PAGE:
Sunday, July 12, 2015

Answering My Critics

Yesterday, I mentioned that I ask my students to complete an end-of-the-year evaluation where they get a chance to tell me what they thought of me and my class. A few students chose to critique the focus I have on their digital student portfolios. They told me that it was a waste of their time and didn't understand the purpose. Some of these comments came from students who didn't truly engage in the work and whose portfolios were haphazardly done without much effort. And then there were the critiques from kids whose websites were exemplary. These comments were the hardest to digest because to look at their work you would think, Wow, this student really understands what it means to reflect on their work and their learning. It takes some time for me to read through these evaluations and then I have to walk away for a bit. In order to be able to think through this student feedback, I need a couple of weeks to distance myself from the personal reactions I have initially.

People ask me why I even bother with student evaluations, especially if I am going to take it personally. Well, my whole job is personal. How can it not be? We are dealing with human beings. If I was able to go through an entire school year and not make a single personal connection with a student, I shudder to think what that year would be like. So when I earnestly ask my kids to give me feedback, I know that it will bring me some moments of heartache and that my feelings will be hurt. 

But it is worth it. 

I look at my class as an ever-evolving course. Having the luxury of continually teaching 7th grade ELA for the past 15 years, it is an opportunity to hone my craft in a way that few educators get. If I was silly enough to think that my students didn't have anything to teach me, my work wouldn't be in the place it is today. So during the last week, I make that time to change roles with my students and ask them for feedback on what they both appreciated and what they didn't in my class.

Now that I have had a few weeks away from the classroom, I read these negative comments about our portfolio work with clearer eyes. First, I can remind myself that just because these students didn't get the purpose behind their portfolios doesn't make the work any less valuable. Instead of being disappointed by these comments, I am able to ask myself some great questions to continue to improve this work for my students next year. How can I make the purpose more visible for kids? How can I bridge the work to other 7th grade teachers who share my students? How can I work with teachers K-6 to build more of a foundation for this work so it isn't brand new in 7th grade? How I can I hand the baton to my colleagues 8-12 so that the work isn't abandoned but extended to a point where these sites have a real world currency for students as they enter college or the work force?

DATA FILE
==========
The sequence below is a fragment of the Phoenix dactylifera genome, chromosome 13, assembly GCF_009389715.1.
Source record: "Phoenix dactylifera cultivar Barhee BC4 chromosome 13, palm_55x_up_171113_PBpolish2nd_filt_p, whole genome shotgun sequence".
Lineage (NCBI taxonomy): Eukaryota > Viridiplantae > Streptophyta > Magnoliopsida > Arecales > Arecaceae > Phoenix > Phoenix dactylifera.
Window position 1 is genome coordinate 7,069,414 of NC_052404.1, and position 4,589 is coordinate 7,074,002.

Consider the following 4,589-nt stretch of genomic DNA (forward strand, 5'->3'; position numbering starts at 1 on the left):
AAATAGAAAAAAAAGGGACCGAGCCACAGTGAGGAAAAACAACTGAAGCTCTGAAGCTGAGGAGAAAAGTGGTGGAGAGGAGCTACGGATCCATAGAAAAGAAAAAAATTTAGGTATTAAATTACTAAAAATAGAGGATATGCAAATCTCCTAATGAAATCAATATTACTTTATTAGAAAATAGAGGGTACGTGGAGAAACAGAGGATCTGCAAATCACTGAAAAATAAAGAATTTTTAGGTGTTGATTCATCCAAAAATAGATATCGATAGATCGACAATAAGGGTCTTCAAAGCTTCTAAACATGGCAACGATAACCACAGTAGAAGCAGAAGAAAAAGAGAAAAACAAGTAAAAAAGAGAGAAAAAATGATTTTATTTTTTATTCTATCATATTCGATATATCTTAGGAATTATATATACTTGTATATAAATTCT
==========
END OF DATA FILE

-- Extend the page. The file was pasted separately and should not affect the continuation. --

I have heard rumblings from my district that digital portfolios are the direction they want to move in. While this was validating, I haven't felt like I was viewed as a resource in making this shift. Again, I reacted by taking it personally and allowed my emotions to get the better of me. But after time to mull over this lack of action and the critique that my own students offered, I have a renewed sense of purpose. I am going to move forward and make the powerful collaboration I envision happen rather than wait for administration to figure it out. I am going to continue to revise the portfolio process to work on those weaknesses that my former students pointed out. This work will never be finished. Like anything worthwhile in life, time should be given to stop, reflect, acknowledge, and revise. For if we don't, we never point to the success in the work or the areas for improvement. We don't continue to evolve. I would never want the work I do with kids to become stagnant. Their evaluations are a reminder of how I can continue to push myself. I attempt to answer their critiques and use them to guide me as I head towards another fall.

1 comment:

Colorful Blossom said...

Hi Mrs. Fanning, I wanted to say that the portfolios aren't a waste of time, and they probably will help us in the future. If I wanted to apply for some college, I could show it to them since I think I want to pursue an interest in technology, graphic design etc. Or I could put some of my best work in high school to showcase some of the work I did. I hope that the students were respectful when saying the negative things about the portfolios. Keep doing it with future students because it really is beneficial to us. I don't think my classmates realize how lucky they are to have you as their language arts teacher. Have a great (rest of the) summer! ~Tracy